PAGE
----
A Question of Trust

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Being a missionary is saying yes to being the student and letting God be the teacher. Throughout my entire experience, I have had to trust God.

First, I had to trust that God would provide. I learned about AFM in the middle of 2021, and when I had completed the paperwork, I had two weeks to fundraise all the money needed to attend training. I was sure I would not succeed in raising the money . . . but I forgot that what is impossible for men is possible with God (Mark 10:27). God was faithful to provide, and after the training, it took only about a month to raise all the funds to launch to Benin. This whole experience of fundraising has taught me that if it is God’s plan, then time and finances are no problem for Him.

Second, I had to trust that God had already figured out every detail. When I came to Benin, I only had a one-way ticket. That scared me and caused a lot of stress. I knew that I could have problems entering the borders. I prayed a lot, but I knew it was not a situation I could control, so I surrendered it into God’s hands.

When the plane touched the ground in Benin, my heart started pumping feverishly. I knew that I would soon face the border agents, and they could ask me for proof of my return to Canada, which I did not have. When I arrived at the security station, I did a quick prayer, and soon the man at security called for me. He asked me some questions about my reasons for coming and the work I would do. Then he told me that I was good to go. I was so thankful to God that he did not ask for proof I would return to Canada.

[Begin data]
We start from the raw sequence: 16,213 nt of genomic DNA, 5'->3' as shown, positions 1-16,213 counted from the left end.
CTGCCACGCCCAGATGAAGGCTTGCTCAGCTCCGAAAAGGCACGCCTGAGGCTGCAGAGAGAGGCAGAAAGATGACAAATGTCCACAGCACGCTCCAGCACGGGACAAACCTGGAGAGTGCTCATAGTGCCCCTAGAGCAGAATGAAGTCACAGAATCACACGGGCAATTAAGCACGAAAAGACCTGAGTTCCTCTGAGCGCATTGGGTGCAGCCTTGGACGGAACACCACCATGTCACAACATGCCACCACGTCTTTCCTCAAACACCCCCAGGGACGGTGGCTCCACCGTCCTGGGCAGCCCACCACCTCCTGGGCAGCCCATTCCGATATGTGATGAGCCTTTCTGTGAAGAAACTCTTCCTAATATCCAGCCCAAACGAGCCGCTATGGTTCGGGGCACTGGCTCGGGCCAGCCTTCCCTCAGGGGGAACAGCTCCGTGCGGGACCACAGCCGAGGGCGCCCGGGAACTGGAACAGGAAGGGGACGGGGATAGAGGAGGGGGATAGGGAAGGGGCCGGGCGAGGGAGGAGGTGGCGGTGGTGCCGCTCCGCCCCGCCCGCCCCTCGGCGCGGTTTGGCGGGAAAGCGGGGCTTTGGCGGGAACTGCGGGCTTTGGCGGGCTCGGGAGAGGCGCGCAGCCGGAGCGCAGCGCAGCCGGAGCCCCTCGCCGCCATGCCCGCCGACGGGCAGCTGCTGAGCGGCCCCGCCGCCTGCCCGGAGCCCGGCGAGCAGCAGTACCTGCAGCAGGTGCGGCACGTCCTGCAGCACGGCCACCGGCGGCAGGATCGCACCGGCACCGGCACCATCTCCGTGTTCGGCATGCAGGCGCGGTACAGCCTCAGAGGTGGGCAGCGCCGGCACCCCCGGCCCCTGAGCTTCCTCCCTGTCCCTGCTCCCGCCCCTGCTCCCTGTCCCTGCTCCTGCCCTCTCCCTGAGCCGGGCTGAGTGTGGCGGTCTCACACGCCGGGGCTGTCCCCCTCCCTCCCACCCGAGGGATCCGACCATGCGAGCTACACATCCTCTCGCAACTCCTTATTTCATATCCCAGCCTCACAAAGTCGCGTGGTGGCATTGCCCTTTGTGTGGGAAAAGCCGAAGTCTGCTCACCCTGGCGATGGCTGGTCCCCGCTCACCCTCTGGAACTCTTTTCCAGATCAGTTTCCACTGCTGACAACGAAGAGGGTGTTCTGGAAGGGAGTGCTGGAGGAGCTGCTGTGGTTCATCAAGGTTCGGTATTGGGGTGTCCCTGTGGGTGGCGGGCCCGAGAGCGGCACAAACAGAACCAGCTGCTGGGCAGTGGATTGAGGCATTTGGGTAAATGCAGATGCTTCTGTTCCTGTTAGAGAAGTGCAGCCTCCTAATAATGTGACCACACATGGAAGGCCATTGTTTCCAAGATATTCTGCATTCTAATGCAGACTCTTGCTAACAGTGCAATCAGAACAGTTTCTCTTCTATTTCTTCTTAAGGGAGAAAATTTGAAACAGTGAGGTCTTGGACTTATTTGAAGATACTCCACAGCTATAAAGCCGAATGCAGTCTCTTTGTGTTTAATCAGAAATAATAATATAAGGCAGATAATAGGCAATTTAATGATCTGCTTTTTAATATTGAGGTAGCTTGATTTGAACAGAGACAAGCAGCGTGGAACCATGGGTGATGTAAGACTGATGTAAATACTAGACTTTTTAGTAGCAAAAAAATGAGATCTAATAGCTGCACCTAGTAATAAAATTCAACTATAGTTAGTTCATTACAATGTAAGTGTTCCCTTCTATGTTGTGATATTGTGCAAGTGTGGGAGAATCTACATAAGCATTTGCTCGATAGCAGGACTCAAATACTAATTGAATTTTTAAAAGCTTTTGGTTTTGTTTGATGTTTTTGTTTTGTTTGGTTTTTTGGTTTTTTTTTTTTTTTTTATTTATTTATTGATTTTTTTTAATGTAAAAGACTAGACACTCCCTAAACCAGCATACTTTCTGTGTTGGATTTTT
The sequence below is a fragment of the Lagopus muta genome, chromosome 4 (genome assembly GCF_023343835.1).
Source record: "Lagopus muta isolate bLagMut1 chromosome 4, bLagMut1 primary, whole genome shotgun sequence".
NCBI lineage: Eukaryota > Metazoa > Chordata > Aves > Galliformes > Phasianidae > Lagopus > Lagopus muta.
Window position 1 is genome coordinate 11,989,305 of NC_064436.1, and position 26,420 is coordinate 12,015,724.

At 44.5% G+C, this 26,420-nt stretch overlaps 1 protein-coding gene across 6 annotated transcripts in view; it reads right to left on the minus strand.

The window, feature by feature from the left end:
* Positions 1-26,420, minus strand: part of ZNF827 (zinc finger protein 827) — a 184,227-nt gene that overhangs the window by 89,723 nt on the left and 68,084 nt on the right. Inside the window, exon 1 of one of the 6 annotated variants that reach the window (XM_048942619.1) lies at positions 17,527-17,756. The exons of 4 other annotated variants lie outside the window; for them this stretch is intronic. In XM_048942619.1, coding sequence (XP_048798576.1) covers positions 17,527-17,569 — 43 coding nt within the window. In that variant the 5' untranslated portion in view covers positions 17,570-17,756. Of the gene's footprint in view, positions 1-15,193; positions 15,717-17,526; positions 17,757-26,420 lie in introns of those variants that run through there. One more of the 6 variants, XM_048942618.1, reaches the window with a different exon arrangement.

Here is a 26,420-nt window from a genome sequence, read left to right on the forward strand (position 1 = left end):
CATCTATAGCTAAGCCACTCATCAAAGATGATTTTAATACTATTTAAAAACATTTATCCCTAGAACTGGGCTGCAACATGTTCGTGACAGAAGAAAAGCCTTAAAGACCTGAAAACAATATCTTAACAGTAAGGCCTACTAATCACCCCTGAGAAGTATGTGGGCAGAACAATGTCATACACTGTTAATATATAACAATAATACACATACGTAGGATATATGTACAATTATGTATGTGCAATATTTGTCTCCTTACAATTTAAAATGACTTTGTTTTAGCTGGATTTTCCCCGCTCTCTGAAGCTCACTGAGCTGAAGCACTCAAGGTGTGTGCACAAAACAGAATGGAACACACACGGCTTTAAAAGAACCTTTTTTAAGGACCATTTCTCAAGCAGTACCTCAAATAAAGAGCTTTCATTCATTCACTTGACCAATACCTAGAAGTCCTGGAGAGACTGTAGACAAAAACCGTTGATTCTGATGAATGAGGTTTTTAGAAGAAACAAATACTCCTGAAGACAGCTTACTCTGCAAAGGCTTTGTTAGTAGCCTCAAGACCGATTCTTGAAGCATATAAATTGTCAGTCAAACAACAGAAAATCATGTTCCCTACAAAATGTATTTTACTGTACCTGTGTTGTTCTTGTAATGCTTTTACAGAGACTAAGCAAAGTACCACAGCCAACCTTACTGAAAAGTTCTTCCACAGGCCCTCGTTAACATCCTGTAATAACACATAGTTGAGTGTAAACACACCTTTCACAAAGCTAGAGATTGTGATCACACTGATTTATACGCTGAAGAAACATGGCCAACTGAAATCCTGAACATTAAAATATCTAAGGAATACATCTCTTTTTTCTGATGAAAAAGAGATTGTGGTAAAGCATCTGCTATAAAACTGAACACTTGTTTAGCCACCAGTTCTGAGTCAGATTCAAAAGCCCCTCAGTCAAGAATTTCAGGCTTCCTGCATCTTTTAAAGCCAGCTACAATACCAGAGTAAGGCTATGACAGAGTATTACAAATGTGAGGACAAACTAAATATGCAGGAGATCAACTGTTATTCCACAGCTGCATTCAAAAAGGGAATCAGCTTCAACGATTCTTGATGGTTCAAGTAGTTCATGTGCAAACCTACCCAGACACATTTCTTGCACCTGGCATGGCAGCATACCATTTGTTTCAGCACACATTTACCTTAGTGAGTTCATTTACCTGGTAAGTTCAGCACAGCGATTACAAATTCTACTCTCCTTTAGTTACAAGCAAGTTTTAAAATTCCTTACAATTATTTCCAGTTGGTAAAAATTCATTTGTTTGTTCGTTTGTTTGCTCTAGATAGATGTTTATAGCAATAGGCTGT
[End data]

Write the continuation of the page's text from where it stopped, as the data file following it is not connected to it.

Third, I have learned to trust God’s voice.

In Natitingou, Benin, I started helping a kindergarten teacher at a school near our home. I would walk there a few times each week along with the other missionaries at my project. In the beginning, the situation was difficult because we were not used to instructors being physically and mentally rough on children when they didn’t listen or when they gave a wrong answer.

We have prayed a lot about that situation. At first, we tried to defend the children without offending the teacher. God, however, led us to realize that if we helped the teacher, we could benefit the children and the other instructor at the same time. As we continue to pray, we are starting to see God working in the life of that teacher. She seems happier, and this has impacted her interactions with the children. God is progressively changing the instructor’s heart.

Through this experience, I have learned that sometimes when we are focused on helping certain people or helping in specific ways, God knows who exactly needs our prayers and help and the best way to do so.

Learning to trust God can be a long process—one that is not always easy—because things don’t seem possible for us most of the time. But God is ever faithful. 

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